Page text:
BP’s PR Push to Implement a Pull Strategy

Posted on September 2, 2010. Filed under: disaster response, Social Media | Tags: , , , , |

The embattled oil giant BP, which has in recent history repackaged itself as an environmental visionary by calling itself “Beyond Petroleum,” is now facing a future with an unwelcome legacy: forefather of the worst oil spill in American history. From the onset of the Deepwater Horizon blowout, BP’s communicators fought an uphill battle against an unrelenting backdrop of an ever-present live TV image of the untamed well head — while its infuriatingly vague plans prompted media outlets to pile on.

Worse yet, BP’s public relations team had to ease a riled media landscape early in the crisis after BP CEO Tony Hayward said he “wanted his life back.” And if BP didn’t have enough headaches, the company was brandjacked when a new satirical Twitter handle (@BPGlobalPR) surfaced posing as BP’s official PR machine, both deriding and frustrating its communications efforts. In fact, the fake site attracted tens of thousands of followers, far and away outnumbering followers on BP’s real Twitter stream.

According to crisis communications professionals (Slate.com,5 May), BP’s traditional PR push strategy, including press releases, morning-show interviews and official statements, produced mixed results; however, the energy company’s social media pull efforts provided copious amounts of information and engaged onlookers who may have been convinced BP was intent on doing right by those victimized by the spill.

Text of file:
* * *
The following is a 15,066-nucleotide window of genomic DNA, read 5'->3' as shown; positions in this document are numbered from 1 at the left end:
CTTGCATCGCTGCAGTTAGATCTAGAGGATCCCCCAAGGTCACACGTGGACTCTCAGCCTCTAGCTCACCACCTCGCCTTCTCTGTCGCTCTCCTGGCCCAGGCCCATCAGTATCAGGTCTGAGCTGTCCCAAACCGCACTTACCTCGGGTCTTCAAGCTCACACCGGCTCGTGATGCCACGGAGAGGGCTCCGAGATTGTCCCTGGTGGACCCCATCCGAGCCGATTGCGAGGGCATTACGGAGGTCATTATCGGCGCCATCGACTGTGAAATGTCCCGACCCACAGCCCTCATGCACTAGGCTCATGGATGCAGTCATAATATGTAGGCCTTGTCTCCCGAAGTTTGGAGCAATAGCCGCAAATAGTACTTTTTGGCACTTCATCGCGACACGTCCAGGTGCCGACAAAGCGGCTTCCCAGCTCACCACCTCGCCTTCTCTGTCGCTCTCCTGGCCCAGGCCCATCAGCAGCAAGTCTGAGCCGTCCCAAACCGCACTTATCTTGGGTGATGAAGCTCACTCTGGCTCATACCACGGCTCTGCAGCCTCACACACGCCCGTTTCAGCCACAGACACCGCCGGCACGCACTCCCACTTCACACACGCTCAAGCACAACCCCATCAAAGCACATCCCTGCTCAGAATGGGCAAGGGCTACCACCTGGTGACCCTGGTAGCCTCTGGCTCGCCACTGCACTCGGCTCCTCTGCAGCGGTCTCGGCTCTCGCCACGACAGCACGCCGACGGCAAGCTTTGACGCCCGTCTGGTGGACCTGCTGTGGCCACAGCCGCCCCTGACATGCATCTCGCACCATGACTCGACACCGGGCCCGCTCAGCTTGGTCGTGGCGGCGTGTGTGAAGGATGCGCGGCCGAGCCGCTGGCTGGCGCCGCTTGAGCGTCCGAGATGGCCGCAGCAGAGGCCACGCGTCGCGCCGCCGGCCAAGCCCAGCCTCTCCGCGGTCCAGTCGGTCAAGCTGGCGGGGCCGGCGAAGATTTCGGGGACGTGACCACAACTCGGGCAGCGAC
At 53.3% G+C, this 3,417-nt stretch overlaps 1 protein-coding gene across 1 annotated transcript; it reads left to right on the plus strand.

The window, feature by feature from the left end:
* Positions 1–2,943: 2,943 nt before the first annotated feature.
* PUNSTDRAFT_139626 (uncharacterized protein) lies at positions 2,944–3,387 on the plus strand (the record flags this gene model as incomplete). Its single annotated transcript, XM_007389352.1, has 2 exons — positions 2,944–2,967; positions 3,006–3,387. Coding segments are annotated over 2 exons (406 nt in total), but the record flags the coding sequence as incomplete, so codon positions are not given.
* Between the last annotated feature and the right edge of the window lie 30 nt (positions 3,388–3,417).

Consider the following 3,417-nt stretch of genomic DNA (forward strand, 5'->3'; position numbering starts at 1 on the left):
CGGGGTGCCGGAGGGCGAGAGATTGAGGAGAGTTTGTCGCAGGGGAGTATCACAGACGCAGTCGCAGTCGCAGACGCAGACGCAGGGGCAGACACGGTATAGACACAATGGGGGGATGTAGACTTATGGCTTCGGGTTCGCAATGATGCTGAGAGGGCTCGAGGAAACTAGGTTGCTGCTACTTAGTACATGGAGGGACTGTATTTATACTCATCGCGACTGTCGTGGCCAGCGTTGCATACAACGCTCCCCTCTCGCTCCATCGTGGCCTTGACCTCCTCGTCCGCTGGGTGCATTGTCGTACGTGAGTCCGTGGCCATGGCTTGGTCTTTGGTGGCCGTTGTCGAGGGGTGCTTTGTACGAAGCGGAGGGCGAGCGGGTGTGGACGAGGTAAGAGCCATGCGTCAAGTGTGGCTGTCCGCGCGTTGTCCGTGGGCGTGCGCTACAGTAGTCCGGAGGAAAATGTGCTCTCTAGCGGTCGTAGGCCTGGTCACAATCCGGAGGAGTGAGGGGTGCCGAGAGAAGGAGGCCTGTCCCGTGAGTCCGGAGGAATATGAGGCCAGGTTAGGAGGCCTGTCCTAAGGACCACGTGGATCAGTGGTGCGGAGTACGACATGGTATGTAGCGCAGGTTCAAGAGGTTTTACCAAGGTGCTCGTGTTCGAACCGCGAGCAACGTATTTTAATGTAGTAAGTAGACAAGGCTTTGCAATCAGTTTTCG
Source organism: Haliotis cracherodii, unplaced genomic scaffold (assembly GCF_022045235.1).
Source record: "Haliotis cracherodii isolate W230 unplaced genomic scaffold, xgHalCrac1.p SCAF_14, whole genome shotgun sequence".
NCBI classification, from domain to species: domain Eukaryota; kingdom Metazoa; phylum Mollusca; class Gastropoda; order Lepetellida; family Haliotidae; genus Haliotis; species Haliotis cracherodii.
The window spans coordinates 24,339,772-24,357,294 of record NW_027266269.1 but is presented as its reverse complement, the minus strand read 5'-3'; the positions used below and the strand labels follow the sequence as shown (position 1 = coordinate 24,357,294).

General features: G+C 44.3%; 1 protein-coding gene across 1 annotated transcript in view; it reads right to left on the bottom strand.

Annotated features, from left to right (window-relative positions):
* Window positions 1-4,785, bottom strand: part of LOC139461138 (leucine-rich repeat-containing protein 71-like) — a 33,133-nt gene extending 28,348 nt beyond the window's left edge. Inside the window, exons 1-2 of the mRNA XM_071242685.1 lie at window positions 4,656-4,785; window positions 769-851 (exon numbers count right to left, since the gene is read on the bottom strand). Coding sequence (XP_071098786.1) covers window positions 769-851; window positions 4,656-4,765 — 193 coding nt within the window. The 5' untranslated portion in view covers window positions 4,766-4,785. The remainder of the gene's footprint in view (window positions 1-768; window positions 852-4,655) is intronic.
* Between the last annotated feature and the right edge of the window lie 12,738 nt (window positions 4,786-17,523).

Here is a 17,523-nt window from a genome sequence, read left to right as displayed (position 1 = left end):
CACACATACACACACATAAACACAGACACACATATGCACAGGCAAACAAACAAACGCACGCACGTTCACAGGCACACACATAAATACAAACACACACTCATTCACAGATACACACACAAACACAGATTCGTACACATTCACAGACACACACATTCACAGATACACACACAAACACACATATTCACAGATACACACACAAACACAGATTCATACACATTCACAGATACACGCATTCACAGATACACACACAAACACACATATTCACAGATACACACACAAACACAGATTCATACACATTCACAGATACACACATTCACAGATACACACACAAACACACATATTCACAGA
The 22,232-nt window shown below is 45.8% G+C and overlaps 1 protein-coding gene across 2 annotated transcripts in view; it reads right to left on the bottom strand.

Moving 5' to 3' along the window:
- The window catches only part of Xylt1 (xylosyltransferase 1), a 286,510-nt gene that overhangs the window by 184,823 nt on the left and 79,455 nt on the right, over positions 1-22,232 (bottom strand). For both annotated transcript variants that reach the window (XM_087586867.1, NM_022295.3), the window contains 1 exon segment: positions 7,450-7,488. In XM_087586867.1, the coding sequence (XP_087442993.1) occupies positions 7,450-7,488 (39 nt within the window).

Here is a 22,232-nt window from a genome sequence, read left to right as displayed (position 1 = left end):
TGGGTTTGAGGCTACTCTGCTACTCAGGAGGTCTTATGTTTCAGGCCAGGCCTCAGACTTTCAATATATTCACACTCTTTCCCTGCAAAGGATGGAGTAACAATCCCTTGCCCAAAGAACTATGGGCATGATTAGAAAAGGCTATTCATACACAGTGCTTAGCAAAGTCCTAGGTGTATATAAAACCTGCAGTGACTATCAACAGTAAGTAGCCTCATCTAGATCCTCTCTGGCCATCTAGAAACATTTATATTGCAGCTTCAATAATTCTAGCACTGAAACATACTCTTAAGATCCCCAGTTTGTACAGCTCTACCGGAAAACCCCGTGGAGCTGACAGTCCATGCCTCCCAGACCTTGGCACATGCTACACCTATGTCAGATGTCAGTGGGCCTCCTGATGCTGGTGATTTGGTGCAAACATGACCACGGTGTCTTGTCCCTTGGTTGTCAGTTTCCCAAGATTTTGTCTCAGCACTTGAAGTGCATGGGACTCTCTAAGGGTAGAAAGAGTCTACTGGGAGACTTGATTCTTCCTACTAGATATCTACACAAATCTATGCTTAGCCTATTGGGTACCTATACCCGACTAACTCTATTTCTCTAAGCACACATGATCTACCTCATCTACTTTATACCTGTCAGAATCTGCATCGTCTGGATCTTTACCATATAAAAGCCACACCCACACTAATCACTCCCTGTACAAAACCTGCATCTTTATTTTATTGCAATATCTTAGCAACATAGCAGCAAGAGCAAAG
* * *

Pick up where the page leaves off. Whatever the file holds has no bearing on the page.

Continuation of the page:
All in all, BP won plaudits from communications experts for the way in which it leveraged the Web and social media to quell the crisis. For instance, BP seized Facebook as a news distribution hub, where it updated twice-daily real-time results of the amount of oil collected. BP also posted a video to discuss the health dangers posed to oil cleanup crews and another of congressional hearings on the spill. And on Twitter, BP tweeted a hotline for people to call if they see oiled wildlife.

But at the same time, companies in BP’s position need to be accessible and transparent to other media that support extended narratives and more complex explanations such as traditional print and Web sources. Without a doubt, the vast majority of Twitter accounts will post links to stories published by traditional outlets, but, in crisis PR mode, companies under siege will also need channels like microblogs to respond faster with updates and new developments.

PR Week (19 August 2010; subscription required) indicated that a new survey from Gartner Communications found 84.8% of companies worldwide have a general crises plans in place, but only 20.7% have social media crisis plans set. As social media becomes an even more critical tool in the corporate crisis playbook, crisis communicators and PR pros will need adequate tools to measure and monitor the blogosphere’s response to a calamity like the Gulf of Mexico oil spill in order to deliver a clear, comprehensive and relevant message – with the hope of reframing the story.

And while BP’s share price has seen a mini recovery, it remains under pressure, making its long-term communications strategy even more critical – with an engaged social media dialog likely figuring into a key part of the mix. BP doesn’t deserve a victory lap just yet, but it should be commended for its work in conjunction with its public relations agency for executing an impressive on-the-fly pull strategy.  

Brian Panton is a quality assurance specialist and report writer in Washington, DC.

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